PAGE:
December 27, 2001|
Is Distributed Computing A Crime?
This is the oddest story. While working at DeKalb Technical Institute in 1998 as a computer specialist, David McOwen installed a program called distributed.net on college computers. The software employed unused computer processor power to test the RC5 encryption algorithm for the non-profit company. McOwen was arrested and now faces $400,000 in fines and up to 120 years in jail under Georgia's tough computer crime law. McOwen was the network's legitimate administrator and argues that he had permission to install the software. You tell me: do the people writing and enforcing laws governing computer use have any clue as to what they're regulating, and more significantly, what they're making illegal?
By Ann Harrison, Security Focus, December 20, 2001.[Refer]
DotGNU Portable.NET Rhys Weatherley's Southern Storm Software, of Brisbane, Australia, is well known in the open source movement for being a "dotGNU's one-man army." So it is no surprise to learn that his latest project now stands at a quarter million lines of code. More signifcant, though, is the scope of the project: a suite of free software tools to build and execute .NET applications, including a C# compiler, assembler, disassembler, and runtime engine. Beware: this is a page for geeks only, but ah, what a page. Full downloads are available.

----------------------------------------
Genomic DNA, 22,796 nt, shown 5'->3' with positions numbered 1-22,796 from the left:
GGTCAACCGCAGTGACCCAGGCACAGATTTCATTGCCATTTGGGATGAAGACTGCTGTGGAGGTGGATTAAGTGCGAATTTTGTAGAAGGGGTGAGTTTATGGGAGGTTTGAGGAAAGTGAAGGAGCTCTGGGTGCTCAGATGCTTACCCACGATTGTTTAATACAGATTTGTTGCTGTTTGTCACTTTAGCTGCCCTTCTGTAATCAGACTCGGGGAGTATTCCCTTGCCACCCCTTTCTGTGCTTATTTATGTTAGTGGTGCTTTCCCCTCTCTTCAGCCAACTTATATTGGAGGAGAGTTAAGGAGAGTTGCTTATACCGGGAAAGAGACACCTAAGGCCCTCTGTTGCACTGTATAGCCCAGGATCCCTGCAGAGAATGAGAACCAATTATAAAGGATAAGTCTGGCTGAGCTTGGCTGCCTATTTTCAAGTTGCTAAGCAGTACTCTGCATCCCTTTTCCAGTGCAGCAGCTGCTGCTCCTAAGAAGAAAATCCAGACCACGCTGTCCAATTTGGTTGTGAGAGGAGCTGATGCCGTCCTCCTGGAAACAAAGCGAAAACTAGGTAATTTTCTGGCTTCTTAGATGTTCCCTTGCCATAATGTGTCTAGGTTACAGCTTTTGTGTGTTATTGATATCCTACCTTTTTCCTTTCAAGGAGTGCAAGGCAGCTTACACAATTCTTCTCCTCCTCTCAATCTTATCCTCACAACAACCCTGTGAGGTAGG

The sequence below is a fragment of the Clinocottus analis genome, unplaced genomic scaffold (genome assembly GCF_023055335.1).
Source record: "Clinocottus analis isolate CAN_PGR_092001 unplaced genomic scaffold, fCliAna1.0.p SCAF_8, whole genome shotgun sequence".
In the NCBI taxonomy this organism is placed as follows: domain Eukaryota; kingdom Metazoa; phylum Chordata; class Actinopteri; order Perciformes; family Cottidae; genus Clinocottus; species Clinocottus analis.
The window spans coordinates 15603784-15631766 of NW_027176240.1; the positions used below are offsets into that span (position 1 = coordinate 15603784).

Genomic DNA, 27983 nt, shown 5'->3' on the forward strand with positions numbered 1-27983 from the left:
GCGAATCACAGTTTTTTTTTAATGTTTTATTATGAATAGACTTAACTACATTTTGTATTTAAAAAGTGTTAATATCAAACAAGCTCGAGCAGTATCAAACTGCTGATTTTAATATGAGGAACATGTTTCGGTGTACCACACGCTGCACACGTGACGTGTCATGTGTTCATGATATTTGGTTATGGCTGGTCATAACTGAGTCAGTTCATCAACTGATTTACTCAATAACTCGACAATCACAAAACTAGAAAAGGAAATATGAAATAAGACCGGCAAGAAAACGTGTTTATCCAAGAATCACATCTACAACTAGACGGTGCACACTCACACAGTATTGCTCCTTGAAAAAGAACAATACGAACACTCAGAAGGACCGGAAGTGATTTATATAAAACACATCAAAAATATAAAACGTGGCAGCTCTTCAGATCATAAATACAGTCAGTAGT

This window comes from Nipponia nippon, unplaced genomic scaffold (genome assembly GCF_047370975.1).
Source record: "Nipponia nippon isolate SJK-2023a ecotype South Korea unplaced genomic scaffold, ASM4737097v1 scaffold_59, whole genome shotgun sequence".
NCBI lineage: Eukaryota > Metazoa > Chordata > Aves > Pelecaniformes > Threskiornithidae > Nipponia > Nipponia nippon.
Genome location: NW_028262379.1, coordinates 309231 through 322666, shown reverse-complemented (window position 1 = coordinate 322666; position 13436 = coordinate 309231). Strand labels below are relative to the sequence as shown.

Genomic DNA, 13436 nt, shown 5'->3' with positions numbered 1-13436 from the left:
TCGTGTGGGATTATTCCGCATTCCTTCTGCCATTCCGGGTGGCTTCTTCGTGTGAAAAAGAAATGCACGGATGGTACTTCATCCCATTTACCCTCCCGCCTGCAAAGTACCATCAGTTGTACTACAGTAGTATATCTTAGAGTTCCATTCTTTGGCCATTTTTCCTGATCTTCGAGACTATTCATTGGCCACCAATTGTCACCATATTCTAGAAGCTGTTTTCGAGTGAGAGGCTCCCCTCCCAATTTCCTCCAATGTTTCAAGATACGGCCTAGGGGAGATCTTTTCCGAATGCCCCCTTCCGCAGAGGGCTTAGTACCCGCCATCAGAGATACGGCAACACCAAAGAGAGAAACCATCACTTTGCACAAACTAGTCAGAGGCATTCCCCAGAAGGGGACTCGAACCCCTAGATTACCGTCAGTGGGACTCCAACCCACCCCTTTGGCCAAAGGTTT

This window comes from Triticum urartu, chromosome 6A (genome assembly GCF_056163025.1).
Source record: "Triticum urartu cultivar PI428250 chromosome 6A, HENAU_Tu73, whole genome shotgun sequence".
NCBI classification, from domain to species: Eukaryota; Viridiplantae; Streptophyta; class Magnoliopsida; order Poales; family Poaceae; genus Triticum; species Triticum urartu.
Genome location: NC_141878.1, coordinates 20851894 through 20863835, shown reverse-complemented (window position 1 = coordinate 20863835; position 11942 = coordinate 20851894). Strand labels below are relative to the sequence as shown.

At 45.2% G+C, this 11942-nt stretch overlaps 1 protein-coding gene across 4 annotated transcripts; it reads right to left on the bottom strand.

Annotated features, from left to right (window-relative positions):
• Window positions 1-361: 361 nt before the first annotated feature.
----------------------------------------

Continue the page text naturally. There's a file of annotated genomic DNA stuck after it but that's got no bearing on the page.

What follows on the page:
By Rhys Weatherley, Southern Storm Software, 2001.[Refer]
Some people just have too much time on their hands - both the author of this item, who created it over the summer, the SlashDot member, who found it over the holidays, and the author again, who translated it into English last week. Get ready for a new era in human-mouse interface.
By Japala, , July 8, 2001.[Refer]
Checking for Plug-ins
By O'Reilly, WebReference, December, 2001.[Refer]
Analysis: 20 Factors That Will Change PCs in 2002
This is a pretty good list. Some of the factors will be familiar to readers of OLDaily: instant messaging, wireless 802.11 networks, XML schemas, voice portals and distributed netowrks. Others will be new, such as... well, pixie dust, for instance (which turns out to be a way to increase the storage capacity of hard disks).
By Daniel Tynan, CNN, December 25, 2001.[Refer]
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